February 22, 2024

Dirty babies are better protected against allergies – Trends Vrends

Exposure to cat dander, a variety of household bacteria, and even exposure to rodent and cockroach allergens can protect infants from future allergies and wheezing.

This is the conclusion of a new study that surprises and argues that the baby’s contact with bacteria should be as early as possible, since after the first year of life this no longer had a protective effect and actually increased the risk.

For decades, parents have tried to “protect” their babies from bacteria and other potential triggers of disease, allergies and asthma.

Now comes the new study to debunk all of that.

“It was the opposite of what we expected. “We’re not unequivocally advocating that we should bring rodents and roaches into the home, but the data from our study shows that a too-clean home isn’t always good for a baby,” says Dr. Robert Wood, chief of the Department of Allergy and Allergy Immunology at Johns Hopkins University and co-author of the study, the results of which are published in the Journal of Allergy and Clinical Immunology.

The new findings may explain some of the contradictions in research on the so-called hygiene hypothesis, which shows that children raised in extremely clean environments are more likely to develop allergies.

The hygiene hypothesis arose when researchers found that children who lived on farms were less likely to develop allergies. The researchers then suggested that a dirtier environment might offer more protection. This hypothesis seemed to explain why developed countries had high rates of allergy and asthma.

“The theory is that as our environment is cleaned up, our immune system is no longer focused on fighting bacteria and parasites. Then it has nothing left to do and starts reacting to things that aren’t normally harmful, like dust mites, cat dander or peanuts,” says Dr. Maria Garcia Lloret, Assistant Professor of Child Allergy and Immunology at the University of California. Los Angeles Mattel Children’s Hospital.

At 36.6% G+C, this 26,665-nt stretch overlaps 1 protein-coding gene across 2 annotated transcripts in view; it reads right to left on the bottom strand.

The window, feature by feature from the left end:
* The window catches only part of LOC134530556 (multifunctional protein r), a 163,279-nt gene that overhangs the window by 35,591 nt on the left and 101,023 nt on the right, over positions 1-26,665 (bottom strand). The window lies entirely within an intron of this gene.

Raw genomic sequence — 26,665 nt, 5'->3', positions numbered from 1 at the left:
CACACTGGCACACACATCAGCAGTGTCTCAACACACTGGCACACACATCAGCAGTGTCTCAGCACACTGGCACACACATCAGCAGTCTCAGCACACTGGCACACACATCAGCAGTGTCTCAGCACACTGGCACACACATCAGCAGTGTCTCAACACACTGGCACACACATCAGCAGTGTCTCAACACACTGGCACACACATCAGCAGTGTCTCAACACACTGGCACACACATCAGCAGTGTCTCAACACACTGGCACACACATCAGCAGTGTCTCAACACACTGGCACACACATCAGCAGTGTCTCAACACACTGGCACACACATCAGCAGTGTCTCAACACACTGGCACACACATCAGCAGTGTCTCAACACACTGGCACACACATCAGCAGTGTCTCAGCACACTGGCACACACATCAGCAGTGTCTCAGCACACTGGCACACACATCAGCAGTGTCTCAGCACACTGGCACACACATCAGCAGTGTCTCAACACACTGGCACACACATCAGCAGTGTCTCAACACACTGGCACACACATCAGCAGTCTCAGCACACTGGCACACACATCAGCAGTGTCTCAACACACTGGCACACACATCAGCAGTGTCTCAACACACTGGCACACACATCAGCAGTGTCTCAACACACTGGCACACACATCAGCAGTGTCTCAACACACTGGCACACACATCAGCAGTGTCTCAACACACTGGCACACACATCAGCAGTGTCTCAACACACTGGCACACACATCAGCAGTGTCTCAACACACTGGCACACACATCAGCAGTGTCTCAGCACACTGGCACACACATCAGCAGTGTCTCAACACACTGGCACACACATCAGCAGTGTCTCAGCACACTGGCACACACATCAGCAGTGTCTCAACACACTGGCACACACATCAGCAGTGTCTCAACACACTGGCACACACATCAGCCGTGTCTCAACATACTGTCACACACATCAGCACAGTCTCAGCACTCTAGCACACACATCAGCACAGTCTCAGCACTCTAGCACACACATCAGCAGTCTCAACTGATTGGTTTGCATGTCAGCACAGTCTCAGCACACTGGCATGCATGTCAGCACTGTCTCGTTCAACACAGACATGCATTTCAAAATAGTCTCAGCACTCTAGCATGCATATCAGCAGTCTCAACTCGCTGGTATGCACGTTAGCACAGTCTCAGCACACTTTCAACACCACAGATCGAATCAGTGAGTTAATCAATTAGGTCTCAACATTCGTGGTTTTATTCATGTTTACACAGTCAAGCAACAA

It is therefore important to be exposed to the bacteria at the right time, the researchers argue.

Wood and his colleagues tracked 467 newborns for about three years by annually monitoring their allergies and examining the dust in the homes they lived in for allergens and bacteria. To the researchers’ surprise, children exposed to mice, cat dander and cockroach feces before their first birthday were less likely to exhibit allergies and wheezing than three-year-olds, compared to children who were not exposed to allergens early.

In fact, wheezing was up to three times more common in children who were exposed to fewer allergens very early in life. The protective effect of early allergen exposure was enhanced when a variety of bacteria were also present in the home.

This may be because “much of the immune system development that can lead to allergies and asthma is regulated almost immediately after the newborn is born,” argues Wood.

The researchers aren’t ready to translate the new findings into practical advice for parents. However, they concluded that “strict avoidance of allergens initially offers no protection, but early exposure in the right context can mean the difference between illness and tolerance.” “You could say that’s the downside of cleanliness,” write in your report.

According to experts, the new findings provide important information on the subject of pets and newborns.

“Twenty years ago we would have told parents to get cats and dogs out of the house when they had a baby. “Today, through our study, we see that the earlier a family with a newborn gets a pet, the better off it is,” concludes Wood.